Table I

Demographic profile of the patients (n = 76).

Demonstrable SUI on erect or supine stress test was present in 51 (67.1%) patients (data not presented). Concomitant urgency and urge incontinence (U/UI) was reported in 42 (55.3%) patients (data not presented). On preoperative UDS, 49 (64.5%) patients had leakage and 26 (34.2%) patients had concomitant detrusor overactivity (DO).

Mean duration of surgery was 14.3 ± 5.7 (range 6–40) minutes (data not presented). Mean blood loss was 12.4 ± 10.8 (range 1–50) mL. Out of the 76 patients, 2 (2.6%) had vaginal perforation. There were no bladder perforations. 22 (28.9%) patients did not require an indwelling catheter (data not presented). Mean duration of continuous urinary drainage with an indwelling catheter was 0.8 ± 1.0 (range 0–8) days. Mean hospital stay was 1.2 ± 0.6 (range 0.5–4.0) days. Table II shows the operative details, and intraoperative and immediate postoperative complications seen among our patients.

Table II

Operative details and early (intraoperative and immediately postoperative) complications among the patients (n = 76).

Groin or thigh pain was evaluated in the postoperative period and during the follow-up visits. In the immediate postoperative period (within the first six hours), 43 (56.6%) patients experienced pain. The mean pain score was 1.2 ± 1.6 (range 0–7). Only five patients (6.6%) had VAS scores ≥ 5. During the first postoperative review on Days 3–10, only 7 (10.4%, n = 67) patients had any pain and their mean pain score was 0.2 ± 0.7 (range 0–4). At the one-month review, only 3 (4.3%, n = 70) patients had pain and their mean pain score was 0.1 ± 0.3 (range 0–2). None of the patients had pain during the six-month and two-year follow-up visits. At the one-year review, 1 (1.9%, n = 53) patient had minimal pain (Table III). Small asymptomatic tape erosion was noted postoperatively in 3 (4.5%, n = 66) patients at six months. There were no wound infections. 1 (1.5%) patient developed recurrent UTIs in the first six months. None of our patients had persistence of UTI beyond six months (Table IV).

Table III

Postoperative evaluation of groin or thigh pain using VAS scores.

Table IV

Long-term complications seen among patients.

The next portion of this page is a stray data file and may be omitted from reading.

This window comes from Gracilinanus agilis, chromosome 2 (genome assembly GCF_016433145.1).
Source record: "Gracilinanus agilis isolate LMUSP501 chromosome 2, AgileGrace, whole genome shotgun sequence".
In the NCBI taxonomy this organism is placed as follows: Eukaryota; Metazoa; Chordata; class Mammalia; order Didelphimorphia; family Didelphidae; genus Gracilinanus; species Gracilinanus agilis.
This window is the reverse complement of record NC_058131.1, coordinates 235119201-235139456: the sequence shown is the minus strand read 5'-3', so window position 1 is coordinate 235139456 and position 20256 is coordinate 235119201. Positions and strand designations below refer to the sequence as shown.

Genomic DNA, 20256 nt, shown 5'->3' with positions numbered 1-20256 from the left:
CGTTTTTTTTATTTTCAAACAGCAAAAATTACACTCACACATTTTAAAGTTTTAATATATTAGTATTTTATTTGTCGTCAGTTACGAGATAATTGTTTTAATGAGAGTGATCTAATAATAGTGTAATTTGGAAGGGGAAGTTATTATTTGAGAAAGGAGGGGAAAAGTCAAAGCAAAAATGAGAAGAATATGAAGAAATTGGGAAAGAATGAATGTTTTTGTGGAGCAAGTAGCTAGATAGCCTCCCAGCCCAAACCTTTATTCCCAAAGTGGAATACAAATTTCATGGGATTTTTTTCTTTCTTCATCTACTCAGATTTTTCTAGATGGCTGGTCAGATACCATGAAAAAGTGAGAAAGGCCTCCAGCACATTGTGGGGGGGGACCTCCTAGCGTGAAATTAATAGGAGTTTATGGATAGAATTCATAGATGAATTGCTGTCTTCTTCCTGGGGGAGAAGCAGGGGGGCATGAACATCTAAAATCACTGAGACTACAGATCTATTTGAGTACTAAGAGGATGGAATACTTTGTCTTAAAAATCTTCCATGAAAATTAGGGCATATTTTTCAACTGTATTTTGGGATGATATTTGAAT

Subjective cure of SUI was seen postoperatively for 67 (95.7%, n = 70) patients at one month, 59 (90.8%, n = 65) patients at six months and 48 (90.6%, n = 53) patients at one year. Among the nine patients who completed the two-year follow-up, 88.9% reported achieving cure or improvement. The objective cure rate of SUI at six months was 86.8% (n = 53) (data not presented). 23 patients declined postoperative UDS. U/UI disappeared subjectively in 76.3% and 78.8% of patients at six months and one year, respectively (Table V).

Table V

Outcome of surgery.

Preoperative maximum flow rate (Qmax) of 21.6 ± 13.9 mL/s decreased to 17.7 ± 11.6 mL/s postoperatively and postvoid residual (PVR) volume increased from a mean of 11.2 ± 12.3 mL preoperatively to 13.9 ± 11.3 mL at the six-month postoperative evaluation. There was significant reduction of mean leak amount from 44.7 ± 94.6 g preoperatively to 2.5 ± 11.6 g postoperatively. The mean postoperative maximum cystometric capacity was 346.2 ± 126.9 mL compared to 316.1 ± 106.9 mL during the preoperative evaluation. MUCP was ≥ 42 cm H2O in 90.4% of patients during the postoperative evaluation. DO decreased to 22.7% postoperatively compared to 34.2% preoperatively. The mean urethral functional length increased from 23.9 ± 10.8 mm preoperatively to 30.5 ± 16.3 mm postoperatively (Table VI).

Table VI

Preoperative and six-month postoperative urodynamic study (UDS).


SUI is the most common type of urinary incontinence in women. About 13%–15% of women experience SUI, although many do not seek medical aid. Epidemiological studies have shown that the peak age for SUI is 45–49 years.(8) The mean age of patients with SUI in our study was 48.2 ± 8.1 years.

Routine preoperative UDS is not a mandatory investigation if genuine SUI is diagnosed clinically in patients.(9) At our centre, voiding cystometry and UPP are done routinely prior to surgery and at the six-month follow-up. Preoperative evaluation with UDS helps to identify patients with intrinsic sphincter deficiency and to select appropriate treatment procedures. A retropubic procedure has been found to be more effective in such patients.(10) Preoperative selection of the patient and appropriate surgical procedure are important for achieving the best cure rate. Detection of DO in 34.2% of our patients enabled better counselling and follow-up management.

As a minimally invasive surgical procedure, TVT has been popular for the management of SUI since its introduction in 1996 by Ulmsten et al.(11) The effectiveness of TVT is comparable to that of the traditional Burch colposuspension. In addition, complications are minimal and TVT is more cost-effective; hence, it has become the current gold standard for the management of SUI. This has been shown by several meta-analyses and randomised studies.(12) Modifying the tape and technique (such as in TVT-Abbrevo) to further reduce complications without compromising on the results is a promising option and has been the treatment of choice at many centres since its approval by the United States Food and Drug Administration in 2010.(13) Several studies have reported the efficacy and safety of TVT-Abbrevo at various centres during the last five years.(10) Most studies report a cure rate of 90% with TVT and TVT-O.(14-16) In our study, a postoperative subjective cure rate of 90.8% and objective cure rate of 86.8% (data not presented) was observed at six months. The remaining patients had significant improvement of their symptoms. Mean leak was reduced from 44.7 ± 94.6 g preoperatively to 2.5 ± 11.6 g postoperatively among patients who showed postoperative improvement. The subjective cure rate at one-year follow-up was 90.6%, and 7 (77.8%, n = 9) patients were dry at two-year follow-up.